The NY Posts' Kate Briquelet talks to looper Scott Werner about his new self-published tell-all, Caddie Tales ($1.99 on Amazon for Kindle readers).

The 48-year-old former financier turned caddie tells stories about the Hamptons elite at East Hampton Golf Club, a $400,000-to-join Coore-Crenshaw course.

Werner recalls one morning when a mogul just couldn’t take losing to his financial adviser. He threw his putter in the air, upbraided the golf ball, and stomped around the fairway in anger.

Then he lined up next to a wad of foam he thought was a ball and swung so hard, he collapsed.

“These are people controlling the financial world, and it’s amazing, the things they say,” said Werner, who travels as a caddy-trainer and once carried for Tiger Woods and Jack Nicholson.

And my favorite because it's so believable, so perfect for Alec and is just plain funny to imagine:

When the club first opened years ago, Alec Baldwin would terrorize CEOs by driving up to the course in a blue car and park with a cup of coffee, Werner recalled.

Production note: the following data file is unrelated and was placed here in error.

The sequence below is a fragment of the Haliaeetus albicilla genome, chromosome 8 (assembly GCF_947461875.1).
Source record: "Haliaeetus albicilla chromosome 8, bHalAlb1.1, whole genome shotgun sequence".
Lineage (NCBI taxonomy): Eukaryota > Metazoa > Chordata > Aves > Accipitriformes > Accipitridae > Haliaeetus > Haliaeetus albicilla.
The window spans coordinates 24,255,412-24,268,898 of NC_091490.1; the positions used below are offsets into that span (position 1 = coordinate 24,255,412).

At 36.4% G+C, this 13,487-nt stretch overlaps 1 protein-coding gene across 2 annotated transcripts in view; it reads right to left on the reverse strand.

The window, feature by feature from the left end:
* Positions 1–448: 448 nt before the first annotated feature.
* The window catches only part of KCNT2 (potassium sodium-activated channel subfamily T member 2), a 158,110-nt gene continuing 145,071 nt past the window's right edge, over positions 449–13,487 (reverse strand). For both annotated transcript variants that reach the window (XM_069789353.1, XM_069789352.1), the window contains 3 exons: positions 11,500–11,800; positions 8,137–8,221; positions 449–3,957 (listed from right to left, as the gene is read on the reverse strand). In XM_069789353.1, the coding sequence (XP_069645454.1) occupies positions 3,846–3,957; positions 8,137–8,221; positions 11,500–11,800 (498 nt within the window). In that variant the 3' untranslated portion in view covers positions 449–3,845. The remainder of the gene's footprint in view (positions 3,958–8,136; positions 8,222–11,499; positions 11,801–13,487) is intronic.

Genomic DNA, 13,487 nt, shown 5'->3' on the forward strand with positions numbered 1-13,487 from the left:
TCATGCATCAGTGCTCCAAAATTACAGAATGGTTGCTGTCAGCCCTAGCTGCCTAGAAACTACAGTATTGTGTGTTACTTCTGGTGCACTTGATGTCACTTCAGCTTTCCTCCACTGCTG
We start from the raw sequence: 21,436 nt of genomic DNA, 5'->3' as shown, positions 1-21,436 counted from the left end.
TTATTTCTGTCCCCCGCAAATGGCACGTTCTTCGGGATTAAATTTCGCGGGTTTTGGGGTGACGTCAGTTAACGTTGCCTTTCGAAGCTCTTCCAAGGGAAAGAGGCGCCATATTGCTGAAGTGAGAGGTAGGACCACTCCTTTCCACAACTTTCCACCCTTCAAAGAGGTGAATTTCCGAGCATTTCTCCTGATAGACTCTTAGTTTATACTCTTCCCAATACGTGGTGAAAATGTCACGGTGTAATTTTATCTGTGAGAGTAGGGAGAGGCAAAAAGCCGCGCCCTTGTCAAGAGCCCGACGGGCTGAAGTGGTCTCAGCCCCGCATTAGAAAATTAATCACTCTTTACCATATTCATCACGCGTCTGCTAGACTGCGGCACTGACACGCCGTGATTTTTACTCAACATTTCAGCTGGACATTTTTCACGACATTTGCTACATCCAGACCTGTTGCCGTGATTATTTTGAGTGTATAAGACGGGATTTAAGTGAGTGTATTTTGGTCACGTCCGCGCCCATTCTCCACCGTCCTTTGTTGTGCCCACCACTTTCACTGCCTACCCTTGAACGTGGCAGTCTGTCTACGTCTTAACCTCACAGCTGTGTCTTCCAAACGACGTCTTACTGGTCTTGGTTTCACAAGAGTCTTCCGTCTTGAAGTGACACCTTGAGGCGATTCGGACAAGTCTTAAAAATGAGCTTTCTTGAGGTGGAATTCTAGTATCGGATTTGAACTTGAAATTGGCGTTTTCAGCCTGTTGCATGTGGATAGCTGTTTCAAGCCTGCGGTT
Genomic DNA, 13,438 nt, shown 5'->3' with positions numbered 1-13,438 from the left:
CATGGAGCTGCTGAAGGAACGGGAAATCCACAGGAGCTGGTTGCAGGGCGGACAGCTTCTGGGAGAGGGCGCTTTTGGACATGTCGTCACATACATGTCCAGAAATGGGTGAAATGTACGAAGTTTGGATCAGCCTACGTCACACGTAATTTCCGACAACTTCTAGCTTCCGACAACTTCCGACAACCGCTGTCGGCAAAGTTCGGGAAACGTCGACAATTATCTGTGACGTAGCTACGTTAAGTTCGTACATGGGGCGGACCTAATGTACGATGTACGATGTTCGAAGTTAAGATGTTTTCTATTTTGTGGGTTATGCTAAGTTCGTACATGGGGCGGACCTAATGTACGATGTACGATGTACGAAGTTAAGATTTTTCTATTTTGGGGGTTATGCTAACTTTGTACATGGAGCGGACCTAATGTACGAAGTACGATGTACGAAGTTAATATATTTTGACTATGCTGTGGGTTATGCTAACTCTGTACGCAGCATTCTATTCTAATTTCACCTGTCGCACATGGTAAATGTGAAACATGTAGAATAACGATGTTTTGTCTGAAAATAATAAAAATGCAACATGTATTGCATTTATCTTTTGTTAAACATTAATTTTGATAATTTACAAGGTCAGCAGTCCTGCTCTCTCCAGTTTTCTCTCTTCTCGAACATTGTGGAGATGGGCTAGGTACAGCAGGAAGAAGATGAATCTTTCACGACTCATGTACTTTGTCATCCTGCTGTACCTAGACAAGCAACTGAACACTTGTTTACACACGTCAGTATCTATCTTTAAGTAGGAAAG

Anytime someone would take a swing, he’d honk his horn to faze them. It’s rumored he loathed the club for environmental reasons.


Turkey Final First Tee Scene Gets Ugly, Golf Federation Head Accused Of Headbutt!

Turkey is definitely ready to host the Olympics. Buying the press, a little bit of blood drawn and bingo, the 2020 campaign is off and running!

James Corrigan reports on the ugly first tee scene Tuesday that led to local news agency cameraman Cihat Unal pressing assault charges against Ahmet Agaoglu, president of the Turkish Golf Federation. Unal ended up with broken glasses and a severely bruised ego. And maybe more.

Agaoglu denied he headbutted Unal, saying: “He pushed me and I pushed him back and he fell over.”

Oops...that's a bogey. Make it double. Loss of hole.

Nevertheless, this is an embarrassing episode for the tournament’s organisers. With four of the world’s top five in the elite eight-man field, this matchplay event has been staged to showcase Turkey’s merits as a top golfing venue as well as advance the prospective bid for the 2022 Olympics. The crowds were bigger than expected with the majority drawn to Woods’s match against Charl Schwartzel.